The devastating impact of the COVID-19 pandemic has had substantial effects on all sectors in society including Higher Education (HE). In South Africa and beyond, HE has had to re-invent itself in a matter of weeks, even days to migrate the academic project to an online remote emergency teaching (RET) mode, to complete the year.
Somehow we were to become a kinder nation. So said our newly elected Prime Minister when she came into power in Aotearoa New Zealand in October, 2017. She was talking to a society that had allowed its base of relative equality to be transformed by a raft of rapid and brutal politico-economic changes from the early 1980s on.
It is not an easy task to consider anything else at this moment of crisis but the pressure to convert relevant parts of the standard curriculum for online learning. This context cannot be ignored and may be an all-consuming task for many educators at traditional face to face universities.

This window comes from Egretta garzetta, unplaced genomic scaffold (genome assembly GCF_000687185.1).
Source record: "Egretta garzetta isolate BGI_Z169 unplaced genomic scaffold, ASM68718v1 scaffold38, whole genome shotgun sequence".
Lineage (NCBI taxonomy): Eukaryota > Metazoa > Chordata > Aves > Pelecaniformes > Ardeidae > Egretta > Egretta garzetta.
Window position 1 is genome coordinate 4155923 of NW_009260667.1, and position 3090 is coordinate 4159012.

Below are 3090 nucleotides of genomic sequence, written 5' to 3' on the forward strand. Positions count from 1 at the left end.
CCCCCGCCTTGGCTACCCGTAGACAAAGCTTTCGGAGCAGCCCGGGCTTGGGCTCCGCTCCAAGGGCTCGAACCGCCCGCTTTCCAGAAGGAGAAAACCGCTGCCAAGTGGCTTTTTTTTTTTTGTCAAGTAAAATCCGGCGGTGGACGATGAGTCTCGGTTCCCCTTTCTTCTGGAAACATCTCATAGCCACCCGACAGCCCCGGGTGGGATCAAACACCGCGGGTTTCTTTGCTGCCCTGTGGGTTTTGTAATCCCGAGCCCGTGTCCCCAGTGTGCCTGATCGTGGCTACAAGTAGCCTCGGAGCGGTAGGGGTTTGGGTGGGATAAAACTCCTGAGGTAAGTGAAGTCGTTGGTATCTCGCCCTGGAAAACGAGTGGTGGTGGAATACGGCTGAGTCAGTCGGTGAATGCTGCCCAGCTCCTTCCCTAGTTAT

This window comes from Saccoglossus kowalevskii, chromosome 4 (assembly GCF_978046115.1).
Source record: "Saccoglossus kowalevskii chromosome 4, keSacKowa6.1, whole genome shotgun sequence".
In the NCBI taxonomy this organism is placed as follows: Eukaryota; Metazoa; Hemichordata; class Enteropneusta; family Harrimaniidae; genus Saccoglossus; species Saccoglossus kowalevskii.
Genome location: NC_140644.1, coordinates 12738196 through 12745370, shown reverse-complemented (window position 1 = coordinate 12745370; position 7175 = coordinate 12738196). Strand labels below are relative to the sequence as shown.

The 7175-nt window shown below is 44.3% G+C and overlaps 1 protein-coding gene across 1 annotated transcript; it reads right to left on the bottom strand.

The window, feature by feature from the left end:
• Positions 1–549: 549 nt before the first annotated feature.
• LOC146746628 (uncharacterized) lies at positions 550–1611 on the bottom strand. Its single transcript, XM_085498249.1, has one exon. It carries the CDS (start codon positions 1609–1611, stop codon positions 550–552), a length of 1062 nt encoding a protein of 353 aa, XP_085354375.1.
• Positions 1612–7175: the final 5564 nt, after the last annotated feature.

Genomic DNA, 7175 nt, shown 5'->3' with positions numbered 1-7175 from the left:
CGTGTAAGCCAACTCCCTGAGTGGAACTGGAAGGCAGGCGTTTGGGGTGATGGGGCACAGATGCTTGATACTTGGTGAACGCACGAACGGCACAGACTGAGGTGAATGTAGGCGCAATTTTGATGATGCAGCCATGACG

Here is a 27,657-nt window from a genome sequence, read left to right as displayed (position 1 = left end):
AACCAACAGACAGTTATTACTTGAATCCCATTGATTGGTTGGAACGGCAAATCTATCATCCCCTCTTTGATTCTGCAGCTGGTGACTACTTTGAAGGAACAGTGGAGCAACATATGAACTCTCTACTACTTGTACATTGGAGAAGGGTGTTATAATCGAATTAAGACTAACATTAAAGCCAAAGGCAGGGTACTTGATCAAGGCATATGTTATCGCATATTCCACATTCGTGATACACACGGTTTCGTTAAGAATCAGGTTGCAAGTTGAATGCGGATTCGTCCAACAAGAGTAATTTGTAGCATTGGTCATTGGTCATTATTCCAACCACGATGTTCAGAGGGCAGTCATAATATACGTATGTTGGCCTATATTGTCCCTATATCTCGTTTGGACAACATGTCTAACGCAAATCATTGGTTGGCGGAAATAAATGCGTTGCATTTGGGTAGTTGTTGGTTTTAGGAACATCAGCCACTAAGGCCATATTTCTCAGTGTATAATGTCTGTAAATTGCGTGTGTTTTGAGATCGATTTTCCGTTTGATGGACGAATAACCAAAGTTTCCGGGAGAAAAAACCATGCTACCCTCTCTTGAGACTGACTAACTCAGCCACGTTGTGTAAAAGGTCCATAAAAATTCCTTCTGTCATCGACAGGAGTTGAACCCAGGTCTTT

My experience of COVID-19 began in late January just after the Lunar New Year celebrations, also the last time my extended family gathered for a meal. I am part of my university’s crisis response team - I focus on curricular and student matters. Through these three long months, it is somewhat of an understatement to say nothing has been certain.
Alone Together was written by Sherry Turkle (2011), a digital ethnographer, and explores how technology is helping to shape what it means to be human. It makes a rather one-sided claim that technology is replacing social interaction and human contact. Writing in the midst of an unprecedented world pandemic, nothing seems further from the truth. The need for social interaction is increasing and many of us are seeking ways to exploit technology to achieve this.